Luther and Reformatory Ideas: Life and Death

Luther believed that justification ‘by faith alone’ excluded the possibility that good deeds played any role in salvation. This freed people to live an ordinary life with marriage, sexuality, family, work and friendship, etc. For Luther, the Christian should live according to their vocation and station in life, i.e. they should perform the duties demanded by their context.

Luther himself was a bon viveur who did not refrain from enjoying life’s pleasures. In his eyes there was no Christian reason to live in seclusion. On the contrary, life was to be lived to the full in the company of others, first and foremost for their sake, and thereby for one’s own sake. Joy was Luther’s way of keeping evil at bay.

The Reformation changed views of death in several ways. The medieval church’s belief in Purgatory as a place for the dead until the Day of Judgement was rejected because it had no basis in the Bible.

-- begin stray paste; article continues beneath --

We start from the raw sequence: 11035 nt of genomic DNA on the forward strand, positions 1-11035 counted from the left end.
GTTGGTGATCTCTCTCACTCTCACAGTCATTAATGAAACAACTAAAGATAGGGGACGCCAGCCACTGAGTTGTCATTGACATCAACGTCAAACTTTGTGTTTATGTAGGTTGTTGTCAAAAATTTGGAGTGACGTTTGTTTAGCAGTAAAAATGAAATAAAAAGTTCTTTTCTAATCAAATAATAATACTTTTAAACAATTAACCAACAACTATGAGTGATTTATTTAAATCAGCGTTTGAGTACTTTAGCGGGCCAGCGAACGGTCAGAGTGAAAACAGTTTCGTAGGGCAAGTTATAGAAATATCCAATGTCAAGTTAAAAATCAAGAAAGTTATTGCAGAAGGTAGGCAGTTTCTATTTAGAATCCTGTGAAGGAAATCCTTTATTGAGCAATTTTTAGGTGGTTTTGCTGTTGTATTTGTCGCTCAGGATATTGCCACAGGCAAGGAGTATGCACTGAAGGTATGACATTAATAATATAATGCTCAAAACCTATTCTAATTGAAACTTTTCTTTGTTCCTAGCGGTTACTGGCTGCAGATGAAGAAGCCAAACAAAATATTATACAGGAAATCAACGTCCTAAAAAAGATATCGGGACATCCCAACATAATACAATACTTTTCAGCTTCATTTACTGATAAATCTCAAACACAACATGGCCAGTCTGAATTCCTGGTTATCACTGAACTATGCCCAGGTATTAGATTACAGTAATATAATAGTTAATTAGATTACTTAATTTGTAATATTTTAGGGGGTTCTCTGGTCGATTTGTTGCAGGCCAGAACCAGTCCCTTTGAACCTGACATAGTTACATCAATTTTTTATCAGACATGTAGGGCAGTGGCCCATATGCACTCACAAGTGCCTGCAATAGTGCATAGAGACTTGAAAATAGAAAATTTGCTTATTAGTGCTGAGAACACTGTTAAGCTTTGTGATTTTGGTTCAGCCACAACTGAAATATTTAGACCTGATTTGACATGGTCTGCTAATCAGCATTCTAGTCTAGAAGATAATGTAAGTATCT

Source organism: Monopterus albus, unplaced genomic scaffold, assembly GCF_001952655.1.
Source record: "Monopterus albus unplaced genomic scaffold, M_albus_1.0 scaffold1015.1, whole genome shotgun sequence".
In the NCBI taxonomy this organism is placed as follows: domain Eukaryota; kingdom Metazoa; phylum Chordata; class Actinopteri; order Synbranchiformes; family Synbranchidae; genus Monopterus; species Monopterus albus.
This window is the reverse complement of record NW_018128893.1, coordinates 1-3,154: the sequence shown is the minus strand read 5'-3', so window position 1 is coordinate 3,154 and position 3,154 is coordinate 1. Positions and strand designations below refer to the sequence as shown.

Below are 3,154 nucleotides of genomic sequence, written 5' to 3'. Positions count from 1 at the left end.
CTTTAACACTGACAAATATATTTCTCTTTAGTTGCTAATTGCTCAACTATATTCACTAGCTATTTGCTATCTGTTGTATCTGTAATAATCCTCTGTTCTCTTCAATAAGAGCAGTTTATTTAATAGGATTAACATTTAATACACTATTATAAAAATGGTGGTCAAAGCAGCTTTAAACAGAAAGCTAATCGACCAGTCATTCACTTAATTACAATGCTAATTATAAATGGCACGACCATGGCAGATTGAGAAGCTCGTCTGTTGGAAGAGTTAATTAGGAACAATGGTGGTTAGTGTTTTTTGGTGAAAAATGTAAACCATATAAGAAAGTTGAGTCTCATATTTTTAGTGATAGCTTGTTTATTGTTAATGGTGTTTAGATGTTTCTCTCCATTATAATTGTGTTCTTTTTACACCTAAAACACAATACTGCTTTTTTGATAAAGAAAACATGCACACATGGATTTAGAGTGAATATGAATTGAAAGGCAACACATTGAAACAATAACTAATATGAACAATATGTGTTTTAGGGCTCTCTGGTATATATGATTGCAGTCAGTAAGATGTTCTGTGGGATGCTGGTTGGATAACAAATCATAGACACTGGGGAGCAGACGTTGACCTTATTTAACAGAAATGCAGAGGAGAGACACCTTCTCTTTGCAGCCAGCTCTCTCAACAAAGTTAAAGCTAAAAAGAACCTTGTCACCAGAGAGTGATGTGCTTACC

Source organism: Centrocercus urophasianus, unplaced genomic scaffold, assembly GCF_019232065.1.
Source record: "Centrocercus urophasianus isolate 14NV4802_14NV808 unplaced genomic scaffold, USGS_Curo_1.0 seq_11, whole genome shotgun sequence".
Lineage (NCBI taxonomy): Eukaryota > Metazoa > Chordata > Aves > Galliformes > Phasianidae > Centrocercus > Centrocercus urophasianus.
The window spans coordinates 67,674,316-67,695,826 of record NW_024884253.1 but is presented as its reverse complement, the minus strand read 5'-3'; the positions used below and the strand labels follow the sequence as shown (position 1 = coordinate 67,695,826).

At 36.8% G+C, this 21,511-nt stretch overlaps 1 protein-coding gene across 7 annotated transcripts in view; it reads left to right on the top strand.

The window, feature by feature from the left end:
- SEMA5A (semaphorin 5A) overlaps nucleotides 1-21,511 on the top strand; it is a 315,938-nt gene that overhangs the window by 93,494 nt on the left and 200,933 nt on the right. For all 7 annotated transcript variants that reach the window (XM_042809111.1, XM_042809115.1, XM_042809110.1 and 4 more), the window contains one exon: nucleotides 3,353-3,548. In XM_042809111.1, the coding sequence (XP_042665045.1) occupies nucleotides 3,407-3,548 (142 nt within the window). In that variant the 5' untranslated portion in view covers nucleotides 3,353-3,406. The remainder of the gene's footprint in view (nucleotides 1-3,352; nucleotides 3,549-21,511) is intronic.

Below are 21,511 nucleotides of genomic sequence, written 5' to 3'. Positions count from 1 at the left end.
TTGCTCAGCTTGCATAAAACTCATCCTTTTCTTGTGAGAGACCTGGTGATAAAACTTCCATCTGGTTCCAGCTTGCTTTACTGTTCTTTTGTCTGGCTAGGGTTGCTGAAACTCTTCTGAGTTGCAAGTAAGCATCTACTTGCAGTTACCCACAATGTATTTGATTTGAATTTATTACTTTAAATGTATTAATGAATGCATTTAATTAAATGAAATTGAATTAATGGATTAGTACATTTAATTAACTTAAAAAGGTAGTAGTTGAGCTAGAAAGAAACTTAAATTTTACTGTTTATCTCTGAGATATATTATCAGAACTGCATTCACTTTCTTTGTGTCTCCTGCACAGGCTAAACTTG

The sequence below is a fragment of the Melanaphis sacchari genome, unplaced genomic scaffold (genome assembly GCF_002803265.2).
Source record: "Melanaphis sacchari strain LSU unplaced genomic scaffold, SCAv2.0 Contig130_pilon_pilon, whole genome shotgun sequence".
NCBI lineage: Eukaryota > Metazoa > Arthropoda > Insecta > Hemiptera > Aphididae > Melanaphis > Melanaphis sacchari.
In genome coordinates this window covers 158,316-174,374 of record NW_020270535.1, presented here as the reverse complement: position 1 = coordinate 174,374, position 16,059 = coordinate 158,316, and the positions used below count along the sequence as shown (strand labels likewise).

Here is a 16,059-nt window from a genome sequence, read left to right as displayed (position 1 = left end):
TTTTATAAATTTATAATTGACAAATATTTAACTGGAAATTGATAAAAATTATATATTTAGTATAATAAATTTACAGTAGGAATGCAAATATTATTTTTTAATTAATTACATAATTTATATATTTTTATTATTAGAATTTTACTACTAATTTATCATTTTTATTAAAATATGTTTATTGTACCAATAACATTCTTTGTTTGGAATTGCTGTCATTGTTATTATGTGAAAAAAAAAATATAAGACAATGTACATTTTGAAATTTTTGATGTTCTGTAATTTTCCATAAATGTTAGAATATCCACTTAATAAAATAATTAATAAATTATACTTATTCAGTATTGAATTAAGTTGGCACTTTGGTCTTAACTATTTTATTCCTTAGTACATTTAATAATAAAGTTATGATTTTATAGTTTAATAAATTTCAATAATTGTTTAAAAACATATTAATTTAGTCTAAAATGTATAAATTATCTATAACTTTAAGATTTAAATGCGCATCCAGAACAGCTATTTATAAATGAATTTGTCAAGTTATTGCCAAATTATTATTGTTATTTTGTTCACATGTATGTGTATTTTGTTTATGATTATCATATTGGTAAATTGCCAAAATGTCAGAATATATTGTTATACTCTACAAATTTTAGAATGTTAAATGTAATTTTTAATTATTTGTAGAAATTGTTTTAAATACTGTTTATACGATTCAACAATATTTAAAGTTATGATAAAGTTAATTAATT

Luther understood death in two ways. One way was physical death, something that troubled Luther throughout his life. It was therefore important to preach God’s promise of resurrection and eternal life. For those who believed in God’s grace and forgiveness, there was no punishment after death. It was therefore important to keep the faith.

On the other hand, Luther understood death and the struggle against it as something inevitable that happened every single day. The sinfulness of the individual had to perish every day. This began with the Christening, and did not end until physical death. Every time sin and egoism were conquered by the grace of God, the sinner within died more and more. This death also marked the beginning of a new life: faith in Christ granted people eternal life. Luther thus always has a dual understanding of human beings. Before God there are both sinners and the just. Life is both death and resurrection.